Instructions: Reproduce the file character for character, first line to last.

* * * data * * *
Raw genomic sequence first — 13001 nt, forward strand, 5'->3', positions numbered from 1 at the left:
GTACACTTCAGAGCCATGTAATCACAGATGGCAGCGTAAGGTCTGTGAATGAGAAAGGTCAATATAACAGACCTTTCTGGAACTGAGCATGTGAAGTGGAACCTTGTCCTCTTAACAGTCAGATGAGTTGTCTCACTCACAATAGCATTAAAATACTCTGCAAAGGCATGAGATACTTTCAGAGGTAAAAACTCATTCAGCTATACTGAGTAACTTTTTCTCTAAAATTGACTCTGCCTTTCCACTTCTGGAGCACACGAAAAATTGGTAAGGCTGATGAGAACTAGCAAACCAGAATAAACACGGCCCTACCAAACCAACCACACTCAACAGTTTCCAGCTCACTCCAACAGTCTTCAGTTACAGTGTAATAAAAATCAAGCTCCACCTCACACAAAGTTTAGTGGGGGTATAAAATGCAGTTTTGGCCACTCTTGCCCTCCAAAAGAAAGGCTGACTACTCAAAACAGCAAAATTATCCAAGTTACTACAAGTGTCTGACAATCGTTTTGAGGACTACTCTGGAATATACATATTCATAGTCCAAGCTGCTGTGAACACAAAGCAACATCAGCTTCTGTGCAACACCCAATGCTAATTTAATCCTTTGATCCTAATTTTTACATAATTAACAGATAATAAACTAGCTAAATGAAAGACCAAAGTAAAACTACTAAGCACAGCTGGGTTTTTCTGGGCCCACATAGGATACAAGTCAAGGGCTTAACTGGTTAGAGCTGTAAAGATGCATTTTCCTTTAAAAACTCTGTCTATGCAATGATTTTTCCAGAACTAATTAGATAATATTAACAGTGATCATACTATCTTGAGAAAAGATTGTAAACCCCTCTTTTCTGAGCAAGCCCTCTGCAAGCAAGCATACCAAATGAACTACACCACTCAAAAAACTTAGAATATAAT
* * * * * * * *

Raw genomic sequence first — 13001 nt, forward strand, 5'->3', positions numbered from 1 at the left:
GTACACTTCAGAGCCATGTAATCACAGATGGCAGCGTAAGGTCTGTGAATGAGAAAGGTCAATATAACAGACCTTTCTGGAACTGAGCATGTGAAGTGGAACCTTGTCCTCTTAACAGTCAGATGAGTTGTCTCACTCACAATAGCATTAAAATACTCTGCAAAGGCATGAGATACTTTCAGAGGTAAAAACTCATTCAGCTATACTGAGTAACTTTTTCTCTAAAATTGACTCTGCCTTTCCACTTCTGGAGCACACGAAAAATTGGTAAGGCTGATGAGAACTAGCAAACCAGAATAAACACGGCCCTACCAAACCAACCACACTCAACAGTTTCCAGCTCACTCCAACAGTCTTCAGTTACAGTGTAATAAAAATCAAGCTCCACCTCACACAAAGTTTAGTGGGGGTATAAAATGCAGTTTTGGCCACTCTTGCCCTCCAAAAGAAAGGCTGACTACTCAAAACAGCAAAATTATCCAAGTTACTACAAGTGTCTGACAATCGTTTTGAGGACTACTCTGGAATATACATATTCATAGTCCAAGCTGCTGTGAACACAAAGCAACATCAGCTTCTGTGCAACACCCAATGCTAATTTAATCCTTTGATCCTAATTTTTACATAATTAACAGATAATAAACTAGCTAAATGAAAGACCAAAGTAAAACTACTAAGCACAGCTGGGTTTTTCTGGGCCCACATAGGATACAAGTCAAGGGCTTAACTGGTTAGAGCTGTAAAGATGCATTTTCCTTTAAAAACTCTGTCTATGCAATGATTTTTCCAGAACTAATTAGATAATATTAACAGTGATCATACTATCTTGAGAAAAGATTGTAAACCCCTCTTTTCTGAGCAAGCCCTCTGCAAGCAAGCATACCAAATGAACTACACCACTCAAAAAACTTAGAATATAAT